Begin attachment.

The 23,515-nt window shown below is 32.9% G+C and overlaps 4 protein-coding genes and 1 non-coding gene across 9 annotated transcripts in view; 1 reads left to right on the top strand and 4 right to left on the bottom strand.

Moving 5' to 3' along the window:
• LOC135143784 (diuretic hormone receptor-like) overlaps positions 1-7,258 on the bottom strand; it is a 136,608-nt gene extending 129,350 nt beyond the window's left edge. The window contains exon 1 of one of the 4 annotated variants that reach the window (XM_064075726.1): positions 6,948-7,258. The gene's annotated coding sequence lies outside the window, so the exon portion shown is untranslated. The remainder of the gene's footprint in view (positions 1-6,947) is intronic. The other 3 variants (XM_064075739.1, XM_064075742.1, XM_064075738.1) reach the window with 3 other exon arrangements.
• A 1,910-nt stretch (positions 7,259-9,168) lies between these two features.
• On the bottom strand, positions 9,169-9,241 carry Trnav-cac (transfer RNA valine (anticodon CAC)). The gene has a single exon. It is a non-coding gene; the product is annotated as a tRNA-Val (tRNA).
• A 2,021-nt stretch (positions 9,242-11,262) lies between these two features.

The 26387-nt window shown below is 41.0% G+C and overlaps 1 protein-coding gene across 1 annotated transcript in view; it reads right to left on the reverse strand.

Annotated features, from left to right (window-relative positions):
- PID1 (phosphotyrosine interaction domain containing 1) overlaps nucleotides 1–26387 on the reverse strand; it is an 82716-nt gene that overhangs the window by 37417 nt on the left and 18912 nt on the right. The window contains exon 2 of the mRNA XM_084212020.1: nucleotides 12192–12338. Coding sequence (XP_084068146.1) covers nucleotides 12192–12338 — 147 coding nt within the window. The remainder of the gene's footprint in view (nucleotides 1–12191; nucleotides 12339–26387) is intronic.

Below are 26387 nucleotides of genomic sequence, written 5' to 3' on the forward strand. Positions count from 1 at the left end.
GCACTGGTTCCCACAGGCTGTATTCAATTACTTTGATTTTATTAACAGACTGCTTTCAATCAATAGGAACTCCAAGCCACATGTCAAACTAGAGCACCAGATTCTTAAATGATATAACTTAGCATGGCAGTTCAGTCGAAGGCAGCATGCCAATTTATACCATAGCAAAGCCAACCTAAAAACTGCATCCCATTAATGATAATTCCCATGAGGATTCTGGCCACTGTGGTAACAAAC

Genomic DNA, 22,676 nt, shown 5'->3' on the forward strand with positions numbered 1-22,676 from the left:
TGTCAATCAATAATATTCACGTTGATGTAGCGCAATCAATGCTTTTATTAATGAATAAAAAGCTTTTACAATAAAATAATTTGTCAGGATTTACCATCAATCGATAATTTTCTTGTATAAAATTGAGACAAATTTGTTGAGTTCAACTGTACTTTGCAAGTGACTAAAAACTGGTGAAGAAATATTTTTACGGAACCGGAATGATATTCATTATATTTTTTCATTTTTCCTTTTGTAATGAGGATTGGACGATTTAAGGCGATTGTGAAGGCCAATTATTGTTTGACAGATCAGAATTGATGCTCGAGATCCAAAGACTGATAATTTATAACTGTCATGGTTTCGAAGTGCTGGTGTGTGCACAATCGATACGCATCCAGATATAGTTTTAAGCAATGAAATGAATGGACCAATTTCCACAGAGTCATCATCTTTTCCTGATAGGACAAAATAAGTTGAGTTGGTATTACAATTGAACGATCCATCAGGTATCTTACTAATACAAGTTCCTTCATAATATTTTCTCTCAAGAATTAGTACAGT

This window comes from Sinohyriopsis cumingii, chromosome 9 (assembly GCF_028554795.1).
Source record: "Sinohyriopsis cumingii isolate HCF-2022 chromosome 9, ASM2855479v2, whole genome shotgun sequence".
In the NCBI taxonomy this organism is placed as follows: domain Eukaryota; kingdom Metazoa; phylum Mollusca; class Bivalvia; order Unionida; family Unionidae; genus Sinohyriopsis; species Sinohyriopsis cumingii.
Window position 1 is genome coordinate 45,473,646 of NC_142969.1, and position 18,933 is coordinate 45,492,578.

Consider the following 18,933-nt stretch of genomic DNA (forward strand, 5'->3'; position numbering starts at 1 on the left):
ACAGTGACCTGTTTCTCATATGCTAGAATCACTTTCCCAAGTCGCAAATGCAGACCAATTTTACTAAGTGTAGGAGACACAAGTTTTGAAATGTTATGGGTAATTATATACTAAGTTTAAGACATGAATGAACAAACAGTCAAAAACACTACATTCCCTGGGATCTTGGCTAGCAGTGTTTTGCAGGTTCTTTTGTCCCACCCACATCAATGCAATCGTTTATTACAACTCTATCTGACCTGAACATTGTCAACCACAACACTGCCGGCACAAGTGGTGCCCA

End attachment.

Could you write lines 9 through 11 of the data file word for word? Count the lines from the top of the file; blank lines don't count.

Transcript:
- PID1 (phosphotyrosine interaction domain containing 1) overlaps nucleotides 1–26387 on the reverse strand; it is an 82716-nt gene that overhangs the window by 37417 nt on the left and 18912 nt on the right. The window contains exon 2 of the mRNA XM_084212020.1: nucleotides 12192–12338. Coding sequence (XP_084068146.1) covers nucleotides 12192–12338 — 147 coding nt within the window. The remainder of the gene's footprint in view (nucleotides 1–12191; nucleotides 12339–26387) is intronic.

Below are 26387 nucleotides of genomic sequence, written 5' to 3' on the forward strand. Positions count from 1 at the left end.
GCACTGGTTCCCACAGGCTGTATTCAATTACTTTGATTTTATTAACAGACTGCTTTCAATCAATAGGAACTCCAAGCCACATGTCAAACTAGAGCACCAGATTCTTAAATGATATAACTTAGCATGGCAGTTCAGTCGAAGGCAGCATGCCAATTTATACCATAGCAAAGCCAACCTAAAAACTGCATCCCATTAATGATAATTCCCATGAGGATTCTGGCCACTGTGGTAACAAAC